Is Flutter ready for prime-time?

Richard writes iOS apps at Novoda. He's also interested in Flutter, history, cycling, linguistics and philosophy.

In late 2018 Google's Flutter cross-platform development tool reached version 1.0. In this article we ask whether Flutter is suitable for production apps.

About a year ago, Novoda published an article comparing the various mobile cross-platform solutions then on offer. Now Flutter is no longer a beta product, we have decided to take a deeper look at it.

This article covers the following areas: what Flutter is, the Flutter ecosystem, the Dart language, existing apps developed in Flutter, and how much Flutter is affected by the issues that have troubled cross-platform development in the past.


What is Flutter?

Flutter is a cross platform technology created by Google, which allows developers to create iOS and Android apps from the same codebase. It has a strong focus on rapid UI development. Unlike other cross-platform solutions which use established languages such as JavaScript (React Native, Cordova) or C# (Xamarin), Flutter is built on top of the new and relatively unknown Dart language.
Dart is a modern language which allows 'Just In Time' compilation (JIT). This enables Flutter’s killer feature, ‘stateful hot reloading’. During development, Flutter apps can be rebuilt with minor code changes while they are still running. This radically increases the speed of development, and allows designers and developers to pair together to develop UIs in real time.


Flutter provides its own UI libraries for iOS and Android, allowing developers to produce apps which are visually indistinguishable from native ones. This contrasts with older cross-platform solutions such as Xamarin and Cordova, which offer a somewhat sub-standard user experience.

How large is the Flutter ecosystem?

The Dart package manager lists around 2000 Flutter-compatible packages written in the current version of Dart. There are packages implementing SDKs for many common APIs, although naturally the offering is not as complete as for native apps yet. This means that many third party services can be integrated with Flutter already without writing additional code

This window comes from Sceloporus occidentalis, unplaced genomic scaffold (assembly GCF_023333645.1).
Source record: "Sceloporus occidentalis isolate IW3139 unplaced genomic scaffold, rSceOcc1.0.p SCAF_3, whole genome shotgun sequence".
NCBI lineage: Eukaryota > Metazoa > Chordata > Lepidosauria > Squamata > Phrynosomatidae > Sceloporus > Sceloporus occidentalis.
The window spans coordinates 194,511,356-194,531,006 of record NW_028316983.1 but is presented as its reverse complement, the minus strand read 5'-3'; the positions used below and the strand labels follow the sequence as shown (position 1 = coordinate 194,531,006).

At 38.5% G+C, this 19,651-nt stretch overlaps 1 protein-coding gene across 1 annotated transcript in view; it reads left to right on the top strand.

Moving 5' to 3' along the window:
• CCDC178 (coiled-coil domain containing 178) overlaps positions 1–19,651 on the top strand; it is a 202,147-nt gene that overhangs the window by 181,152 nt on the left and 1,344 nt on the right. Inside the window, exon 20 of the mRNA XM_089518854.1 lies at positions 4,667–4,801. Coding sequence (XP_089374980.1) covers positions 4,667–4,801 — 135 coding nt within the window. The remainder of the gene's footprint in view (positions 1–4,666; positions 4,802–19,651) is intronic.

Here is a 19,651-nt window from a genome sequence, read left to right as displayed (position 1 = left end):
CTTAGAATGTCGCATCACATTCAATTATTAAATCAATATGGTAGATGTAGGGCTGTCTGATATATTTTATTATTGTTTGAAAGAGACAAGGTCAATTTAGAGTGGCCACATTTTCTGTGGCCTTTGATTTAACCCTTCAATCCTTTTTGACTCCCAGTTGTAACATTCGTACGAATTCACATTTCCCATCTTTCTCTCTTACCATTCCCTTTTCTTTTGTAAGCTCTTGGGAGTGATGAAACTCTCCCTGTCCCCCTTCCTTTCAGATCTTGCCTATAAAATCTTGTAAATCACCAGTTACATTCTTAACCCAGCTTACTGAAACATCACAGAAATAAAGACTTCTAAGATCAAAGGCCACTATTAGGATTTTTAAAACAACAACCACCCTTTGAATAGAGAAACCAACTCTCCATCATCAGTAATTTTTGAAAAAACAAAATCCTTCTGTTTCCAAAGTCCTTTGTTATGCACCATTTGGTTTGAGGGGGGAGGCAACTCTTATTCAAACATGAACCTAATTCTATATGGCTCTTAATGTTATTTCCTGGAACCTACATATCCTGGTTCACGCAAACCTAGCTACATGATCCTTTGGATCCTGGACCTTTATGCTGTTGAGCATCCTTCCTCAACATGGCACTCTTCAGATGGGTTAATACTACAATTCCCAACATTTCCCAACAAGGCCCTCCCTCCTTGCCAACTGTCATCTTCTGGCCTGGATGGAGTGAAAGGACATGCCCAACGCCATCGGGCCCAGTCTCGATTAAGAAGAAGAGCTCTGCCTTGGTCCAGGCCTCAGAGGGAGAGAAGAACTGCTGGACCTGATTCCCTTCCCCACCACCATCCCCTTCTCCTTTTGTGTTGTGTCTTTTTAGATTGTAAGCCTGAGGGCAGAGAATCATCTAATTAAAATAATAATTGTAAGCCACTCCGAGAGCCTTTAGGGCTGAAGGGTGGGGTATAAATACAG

There is no easily accessible roadmap for the future of Dart on the project Github page, so it is difficult to say whether the next version of the language will also contain changes affecting existing packages. There is a roadmap for Flutter development for 2019, and it’s good to see that the team is prioritising key gaps in functionality, such as the lack of decent support for maps.

There is an active and rapidly growing Flutter community on Stack Overflow:


Dart is also the second most used language at Google internally (source).

The increase in Flutter question views seems to have happened at the expense of React Native and Xamarin, according to this graph (source ):


This suggests that the developer community is in general more excited by Flutter than by other cross-platform solutions, which means it likely to be an easier sell to a development team than React Native or Cordova.

While announcing Flutter 1.0, the Flutter team mentioned the Flutter repository is also one of the most active on Github, and that around 250,000 developers have used the platform.

The Flutter showcase site lists a variety of apps that have been implemented using Flutter. Most are fairly small in scale, and many seem to be developer side projects, although there are a couple of high-profile ones (notably the Chinese retailer Alibaba, and a video streaming app produced by Tencent).

Learning Dart


I found the experience of learning Dart straightforward. The syntax of the language is similar to other C based languages, and will offer few surprises to anyone familiar with Java or Swift. There are a few idiosyncrasies and pitfalls, as with any new technology.

Dart provides libraries for unit and UI testing, which means it is easy to produce high-quality, well-tested code in Flutter projects, meaning your Flutter project doesn’t just have to be a throw-away prototype but could form the basis of a production-level app.